North Carolina Native Plants

Do you need some garden inspiration living in North Carolina? You are! Then there is no need to invest your money in expensive greenery. All you need to do is look around you to see what is growing naturally. Here we have compiled a list of the North Carolina native plants you can place in your garden for a good reason.

Why Are Native Plants Important in The Ecosystem

In North Carolina alone, you can find many native plants. Some are suited to grow in your garden, while others look great in their habitat. So why are these plants essential, and how do they help the ecosystem.

The most crucial part is that many plant species native to North Carolina provide loads of benefits for your garden and the wildlife. So instead of planting many non-native species, you can benefit from planting foliage in their native habitat instead.

Seven Excellent Reasons To Plant Native Species

  • Planting native plants in your landscape help to lessen using fertilizers. Feeding your foliage with excessive nitrogen and phosphorus ends up in the rivers and lakes, leading to algae growth, depleting the oxygen in the water, and harming aquatic life.
  • You need not use pesticides, resulting in contaminated water as other insects take care of your infestation of pests.
  • Having native shrubs and trees uses less water to grow in the right temperature and humidity to thrive.
  • A significant positive is that plants not native to North Carolina cannot keep the air around you clean as those found native to the area.
  • Growing wildflowers also supports pollinators and provides food for the wild. You get butterflies in your garden, bees, and birds.
  • Further, choosing plants growing in the region helps promote biodiversity relating to the US natural heritage.
  • Lastly, these plants grow naturally, saving you money in vast ways from the soil, watering, feeding, and more. Neither do the plants cause damage to the ecosystem compared to non-native plants.

Top 20 Plant Species Native to North Carolina

Great now that you know the importance of having plantlings inherent to the region, do not just head out to a native plant nursery before looking at the list here:

Dwarf Crested Iris (Iris cristata)

Dwarf Crested Iris

Nothing mystifies your garden more than blue flowers. The dwarf crested iris is one such bloom that brings life to any landscaping. In early spring, you notice the blue-violet blooms emerging from the strappy foliage.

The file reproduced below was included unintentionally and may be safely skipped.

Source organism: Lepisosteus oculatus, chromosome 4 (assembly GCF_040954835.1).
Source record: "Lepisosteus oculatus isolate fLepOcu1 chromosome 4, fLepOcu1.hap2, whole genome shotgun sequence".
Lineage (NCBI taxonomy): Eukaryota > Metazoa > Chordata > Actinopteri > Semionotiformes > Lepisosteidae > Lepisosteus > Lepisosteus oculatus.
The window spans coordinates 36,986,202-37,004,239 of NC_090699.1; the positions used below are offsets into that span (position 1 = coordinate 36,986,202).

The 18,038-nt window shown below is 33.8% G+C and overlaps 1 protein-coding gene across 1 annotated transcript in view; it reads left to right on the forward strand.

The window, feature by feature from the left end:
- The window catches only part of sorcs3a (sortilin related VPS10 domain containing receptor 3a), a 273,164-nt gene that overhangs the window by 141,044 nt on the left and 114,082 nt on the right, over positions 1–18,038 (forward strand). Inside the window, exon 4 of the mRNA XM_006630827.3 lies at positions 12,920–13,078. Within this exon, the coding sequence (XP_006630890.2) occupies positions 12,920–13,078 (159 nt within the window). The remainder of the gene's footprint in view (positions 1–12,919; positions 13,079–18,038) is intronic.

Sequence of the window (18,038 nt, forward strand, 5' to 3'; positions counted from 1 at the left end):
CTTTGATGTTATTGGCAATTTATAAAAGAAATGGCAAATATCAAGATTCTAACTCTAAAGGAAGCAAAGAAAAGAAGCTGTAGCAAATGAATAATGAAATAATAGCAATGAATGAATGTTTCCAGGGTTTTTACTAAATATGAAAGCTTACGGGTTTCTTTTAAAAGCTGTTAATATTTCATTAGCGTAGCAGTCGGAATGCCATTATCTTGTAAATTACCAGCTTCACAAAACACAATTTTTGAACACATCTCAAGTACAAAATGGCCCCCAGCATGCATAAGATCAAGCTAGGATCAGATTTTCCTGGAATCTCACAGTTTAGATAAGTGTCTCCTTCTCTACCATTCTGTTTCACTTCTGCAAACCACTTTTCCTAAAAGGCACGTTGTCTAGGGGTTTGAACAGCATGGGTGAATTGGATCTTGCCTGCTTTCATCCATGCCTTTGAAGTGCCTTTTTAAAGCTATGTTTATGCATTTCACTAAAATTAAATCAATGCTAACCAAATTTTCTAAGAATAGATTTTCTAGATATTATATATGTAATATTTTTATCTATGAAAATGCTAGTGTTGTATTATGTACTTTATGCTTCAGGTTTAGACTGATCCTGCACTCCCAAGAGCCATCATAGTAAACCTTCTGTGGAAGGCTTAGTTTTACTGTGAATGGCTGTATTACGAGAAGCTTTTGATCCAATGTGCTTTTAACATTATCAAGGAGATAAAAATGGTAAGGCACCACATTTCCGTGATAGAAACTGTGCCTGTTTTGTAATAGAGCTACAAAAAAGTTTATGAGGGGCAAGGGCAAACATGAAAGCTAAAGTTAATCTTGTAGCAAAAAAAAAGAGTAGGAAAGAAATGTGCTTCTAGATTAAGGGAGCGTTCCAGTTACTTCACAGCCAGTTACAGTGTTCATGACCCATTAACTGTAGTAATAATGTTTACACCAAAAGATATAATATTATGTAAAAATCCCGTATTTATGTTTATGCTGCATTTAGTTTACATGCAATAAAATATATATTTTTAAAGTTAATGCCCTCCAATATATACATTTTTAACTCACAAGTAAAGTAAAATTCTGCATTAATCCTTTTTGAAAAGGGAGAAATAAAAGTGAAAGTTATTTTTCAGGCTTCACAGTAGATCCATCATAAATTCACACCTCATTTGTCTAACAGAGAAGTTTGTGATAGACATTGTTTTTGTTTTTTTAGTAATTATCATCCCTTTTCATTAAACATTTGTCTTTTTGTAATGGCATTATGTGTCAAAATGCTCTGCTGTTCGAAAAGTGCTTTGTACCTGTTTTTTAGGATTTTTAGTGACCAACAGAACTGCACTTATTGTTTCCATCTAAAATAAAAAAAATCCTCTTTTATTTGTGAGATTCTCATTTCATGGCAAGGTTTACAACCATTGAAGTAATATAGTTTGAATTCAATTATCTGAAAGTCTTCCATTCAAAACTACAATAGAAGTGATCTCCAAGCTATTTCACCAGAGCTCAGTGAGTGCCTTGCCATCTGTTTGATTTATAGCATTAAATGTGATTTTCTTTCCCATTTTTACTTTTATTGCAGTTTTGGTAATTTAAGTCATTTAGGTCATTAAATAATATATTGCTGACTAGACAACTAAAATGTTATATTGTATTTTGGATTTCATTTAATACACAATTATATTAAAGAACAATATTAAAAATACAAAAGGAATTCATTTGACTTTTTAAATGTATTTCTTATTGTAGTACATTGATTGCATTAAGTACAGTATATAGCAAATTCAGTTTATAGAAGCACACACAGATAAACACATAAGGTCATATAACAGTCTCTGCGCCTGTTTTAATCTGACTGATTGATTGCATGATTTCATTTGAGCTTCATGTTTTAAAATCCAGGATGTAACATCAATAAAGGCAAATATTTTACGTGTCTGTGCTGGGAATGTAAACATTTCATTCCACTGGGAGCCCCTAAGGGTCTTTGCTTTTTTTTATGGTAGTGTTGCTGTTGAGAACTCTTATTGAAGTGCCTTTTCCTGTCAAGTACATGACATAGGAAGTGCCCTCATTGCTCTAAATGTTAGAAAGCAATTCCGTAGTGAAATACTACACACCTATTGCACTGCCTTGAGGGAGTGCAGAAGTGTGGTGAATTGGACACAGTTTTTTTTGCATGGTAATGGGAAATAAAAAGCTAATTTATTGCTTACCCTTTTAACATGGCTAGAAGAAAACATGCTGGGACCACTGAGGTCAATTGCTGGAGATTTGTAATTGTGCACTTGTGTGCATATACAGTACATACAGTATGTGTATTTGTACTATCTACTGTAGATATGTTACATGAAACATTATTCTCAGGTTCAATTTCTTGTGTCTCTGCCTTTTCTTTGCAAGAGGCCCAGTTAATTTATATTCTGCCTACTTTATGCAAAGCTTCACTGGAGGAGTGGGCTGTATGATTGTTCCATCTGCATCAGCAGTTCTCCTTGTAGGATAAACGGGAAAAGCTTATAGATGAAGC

You can grow them in full sun with well-drained soil to hold the moisture back. Surprisingly the native plant grows up to six inches tall. It can even grow in partial shade and thrives in the USDA hardy zones three to nine.

Wood-Anemone (Anemone quinquefolia )

Wood-Anemone

You find the plant growing in its wildlife habitat with a lot of soil moisture but needs to be well-drained. The flower many gardeners refer to as the thimbleweed as it grows fast. The plant reaches a max height of a foot and has enormous white blooms.

Furthermore, it looks like exotic plants to add a color break when planted with other native plants. If you live in zones three to nine, you can grow the foliage in your garden.

Northern Maidenhair Fern ( Adiantum pedatum )

north maiden hair fern

Okay, looking at this fern, it looks delicate, and one would not think it is hardy and native to the North Carolina region. Still, you can plant them in shady spots with humus-rich moist soil. One thing that your neighbours are sure to find interesting is the delicate texture of the leaves.

You can expect the foliage to reach up to two feet tall, and it is a slow grower. So best give it time to show its true colors. The plant is well suited for zones three to eight to plant outside.

Carolina Lupine ( Thermopsis villosa )

Carolina Lupine

You find the Carolina Lupine growing in the mountains, basking in full sun with well-drained soil. When looking at the image, you must agree it is showy with its yellow spired. The blooms are like sweetpea flowers making it a formidable contender in the garden in spring. You can expect it to grow up to four feet tall in zones three right through to ten.

Swamp Milkweed ( Asclepias incarnata )

Swamp Milkweed

If you grew up in North Carolina as a school kid, you should know this flower. One thing it has a significant attraction for is the monarch butterfly. So it is a good enough reason to grow it in your yard. Another thing is the blooms have a pleasant scent attracting bees to birds.

You can grow them in full sun with the moist ground to reach four feet tall. The exciting thing is the plant’s name is all because it has a milky sap appearance. You can grow them in an environment living in zones three to nine.